Germany's southern city of Munich was expecting 10,000 migrants to arrive by train in a single day, with officials saying that 40,000 in all could arrive in the next few days.
By this morning in Munich, 3,600 had already arrived.
Chancellor Angela Merkel, facing criticism at home, said taking in asylum seekers was "the right thing to do" even as her deputy warned that the country was "reaching the limits" over how many refugees it could take.
The latest wave comes two days ahead of a European Union meeting in Brussels on Monday to discuss the migrant crisis triggered by war and economic privation in places such as Syria, Iraq, North Africa and South Asia, and a reluctance by many countries to allow any more in the door.
The Washington Post reports that thousands of protesters in some parts of Europe have turned out on the streets in central London, "some with signs that said 'Reject the Politics of Fear,' according to The Guardian.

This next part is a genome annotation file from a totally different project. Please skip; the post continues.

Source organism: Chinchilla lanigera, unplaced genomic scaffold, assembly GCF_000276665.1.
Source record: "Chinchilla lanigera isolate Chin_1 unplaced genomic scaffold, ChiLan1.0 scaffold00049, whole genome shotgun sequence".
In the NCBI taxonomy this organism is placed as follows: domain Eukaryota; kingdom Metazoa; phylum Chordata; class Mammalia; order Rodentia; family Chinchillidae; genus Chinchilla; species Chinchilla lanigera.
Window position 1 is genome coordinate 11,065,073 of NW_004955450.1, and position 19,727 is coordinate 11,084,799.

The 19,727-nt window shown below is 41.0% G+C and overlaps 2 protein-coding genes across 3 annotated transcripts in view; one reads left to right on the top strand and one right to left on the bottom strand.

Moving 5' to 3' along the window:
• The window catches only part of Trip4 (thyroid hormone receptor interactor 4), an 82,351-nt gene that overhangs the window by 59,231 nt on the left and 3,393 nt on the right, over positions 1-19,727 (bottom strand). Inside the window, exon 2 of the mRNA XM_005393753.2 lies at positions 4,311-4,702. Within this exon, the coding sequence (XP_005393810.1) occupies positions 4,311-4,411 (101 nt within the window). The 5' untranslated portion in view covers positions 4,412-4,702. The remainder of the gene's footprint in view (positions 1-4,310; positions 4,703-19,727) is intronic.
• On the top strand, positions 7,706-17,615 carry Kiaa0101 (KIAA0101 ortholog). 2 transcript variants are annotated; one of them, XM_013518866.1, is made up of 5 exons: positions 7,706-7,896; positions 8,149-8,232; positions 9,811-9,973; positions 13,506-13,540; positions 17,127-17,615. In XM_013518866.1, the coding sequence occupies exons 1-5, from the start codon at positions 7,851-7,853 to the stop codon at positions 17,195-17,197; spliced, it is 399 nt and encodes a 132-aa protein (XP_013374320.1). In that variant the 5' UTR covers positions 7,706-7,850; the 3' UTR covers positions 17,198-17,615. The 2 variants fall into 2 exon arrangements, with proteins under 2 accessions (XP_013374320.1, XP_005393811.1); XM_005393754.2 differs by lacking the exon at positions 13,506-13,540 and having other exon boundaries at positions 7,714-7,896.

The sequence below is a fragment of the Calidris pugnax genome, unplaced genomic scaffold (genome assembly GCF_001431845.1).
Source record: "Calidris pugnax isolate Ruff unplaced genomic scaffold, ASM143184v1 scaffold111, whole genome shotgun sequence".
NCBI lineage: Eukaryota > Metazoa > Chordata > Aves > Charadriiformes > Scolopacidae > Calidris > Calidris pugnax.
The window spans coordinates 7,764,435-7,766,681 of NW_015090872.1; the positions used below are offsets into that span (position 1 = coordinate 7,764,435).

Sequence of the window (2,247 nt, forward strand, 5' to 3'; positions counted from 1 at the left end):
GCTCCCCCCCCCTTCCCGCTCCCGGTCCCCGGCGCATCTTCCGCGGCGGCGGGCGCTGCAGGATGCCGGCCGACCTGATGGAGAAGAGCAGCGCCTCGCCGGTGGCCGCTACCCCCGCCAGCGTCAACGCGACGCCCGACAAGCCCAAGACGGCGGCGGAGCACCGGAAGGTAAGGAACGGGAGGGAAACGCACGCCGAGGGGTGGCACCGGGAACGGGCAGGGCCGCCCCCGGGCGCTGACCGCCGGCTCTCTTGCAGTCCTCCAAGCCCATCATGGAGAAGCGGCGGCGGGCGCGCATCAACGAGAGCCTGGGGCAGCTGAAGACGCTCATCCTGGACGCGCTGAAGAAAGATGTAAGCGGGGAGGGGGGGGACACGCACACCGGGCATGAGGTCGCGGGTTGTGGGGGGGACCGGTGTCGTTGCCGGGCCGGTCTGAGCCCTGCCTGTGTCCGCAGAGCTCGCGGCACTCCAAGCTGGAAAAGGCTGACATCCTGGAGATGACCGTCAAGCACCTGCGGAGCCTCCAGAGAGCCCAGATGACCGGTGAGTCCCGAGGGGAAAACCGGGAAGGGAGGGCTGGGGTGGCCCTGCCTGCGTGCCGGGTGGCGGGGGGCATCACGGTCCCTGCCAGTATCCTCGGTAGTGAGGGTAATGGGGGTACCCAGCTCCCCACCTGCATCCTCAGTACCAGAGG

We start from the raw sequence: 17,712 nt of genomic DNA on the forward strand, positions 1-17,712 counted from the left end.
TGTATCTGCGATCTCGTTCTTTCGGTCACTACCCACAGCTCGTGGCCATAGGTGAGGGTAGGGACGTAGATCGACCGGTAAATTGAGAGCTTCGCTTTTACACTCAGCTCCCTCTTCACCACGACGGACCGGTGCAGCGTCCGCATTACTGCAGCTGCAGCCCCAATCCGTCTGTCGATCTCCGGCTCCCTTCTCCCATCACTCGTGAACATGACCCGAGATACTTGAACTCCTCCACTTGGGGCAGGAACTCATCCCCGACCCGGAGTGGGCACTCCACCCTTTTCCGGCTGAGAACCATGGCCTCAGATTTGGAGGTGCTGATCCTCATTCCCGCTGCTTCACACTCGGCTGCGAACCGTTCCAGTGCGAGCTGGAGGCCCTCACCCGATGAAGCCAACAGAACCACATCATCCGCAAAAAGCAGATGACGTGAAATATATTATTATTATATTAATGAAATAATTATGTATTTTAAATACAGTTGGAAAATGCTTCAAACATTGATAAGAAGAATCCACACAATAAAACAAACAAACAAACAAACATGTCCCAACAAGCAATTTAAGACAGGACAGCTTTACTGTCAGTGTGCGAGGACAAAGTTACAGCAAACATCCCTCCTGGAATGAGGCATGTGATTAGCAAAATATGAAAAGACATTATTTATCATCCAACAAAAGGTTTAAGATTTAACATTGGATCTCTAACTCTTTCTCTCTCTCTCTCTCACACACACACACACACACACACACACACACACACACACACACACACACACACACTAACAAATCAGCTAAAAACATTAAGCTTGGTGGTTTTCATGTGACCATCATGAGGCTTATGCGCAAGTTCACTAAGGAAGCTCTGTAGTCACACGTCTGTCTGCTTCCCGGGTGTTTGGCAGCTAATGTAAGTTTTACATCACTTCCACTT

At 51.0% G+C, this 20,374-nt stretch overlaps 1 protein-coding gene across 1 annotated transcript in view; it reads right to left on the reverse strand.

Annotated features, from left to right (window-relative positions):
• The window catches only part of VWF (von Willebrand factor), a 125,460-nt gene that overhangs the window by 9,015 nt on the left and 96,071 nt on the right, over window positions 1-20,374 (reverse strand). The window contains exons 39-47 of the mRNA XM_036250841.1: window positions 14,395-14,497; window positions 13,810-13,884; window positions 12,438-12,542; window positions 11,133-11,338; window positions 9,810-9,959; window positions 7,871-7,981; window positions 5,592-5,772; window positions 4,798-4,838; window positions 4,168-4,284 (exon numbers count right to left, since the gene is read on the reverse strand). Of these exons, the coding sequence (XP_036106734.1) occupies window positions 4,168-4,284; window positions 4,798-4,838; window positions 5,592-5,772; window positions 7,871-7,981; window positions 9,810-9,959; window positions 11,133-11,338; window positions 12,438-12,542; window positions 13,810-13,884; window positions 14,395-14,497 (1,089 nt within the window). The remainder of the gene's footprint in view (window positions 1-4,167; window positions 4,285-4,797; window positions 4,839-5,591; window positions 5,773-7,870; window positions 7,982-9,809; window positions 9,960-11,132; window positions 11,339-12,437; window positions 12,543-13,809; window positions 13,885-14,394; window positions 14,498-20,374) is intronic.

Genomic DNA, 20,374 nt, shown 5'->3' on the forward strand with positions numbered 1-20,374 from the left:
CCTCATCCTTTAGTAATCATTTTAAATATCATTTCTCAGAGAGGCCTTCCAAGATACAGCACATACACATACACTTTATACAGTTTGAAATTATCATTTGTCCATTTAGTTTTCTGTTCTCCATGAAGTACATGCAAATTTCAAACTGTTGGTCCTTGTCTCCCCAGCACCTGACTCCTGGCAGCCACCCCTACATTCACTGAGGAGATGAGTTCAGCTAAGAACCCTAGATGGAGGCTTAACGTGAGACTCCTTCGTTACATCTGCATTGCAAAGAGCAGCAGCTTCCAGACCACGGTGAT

Meanwhile, in Prague, thousands gathered for anti-Islam rallies targeted at the migrants, mostly from Muslim countries.
Hundreds more reportedly came out in Budapest, where many migrants board trains for Germany, to show their support.
The Associated Press reports:
"Some 450,000 migrants have arrived in Germany this year. The country is expecting at least 800,000 in 2015 — by far the most in the 28-nation EU.
"The welcome mat for migrants in Germany contrasts sharply with the dangerous seas they faced to get to Greece, the tear gas from Macedonian police, the razor-wire fences, crude migrant camps and burly police in Hungary and, at times, train service shutdowns along the route. ...
"While Germany has largely welcomed the migrants and a poll this week showed broad support for the government's course, Merkel has faced some criticism from Bavaria's governing party — the Christian Social Union, which is the local sister to her own conservative Christian Democrats."
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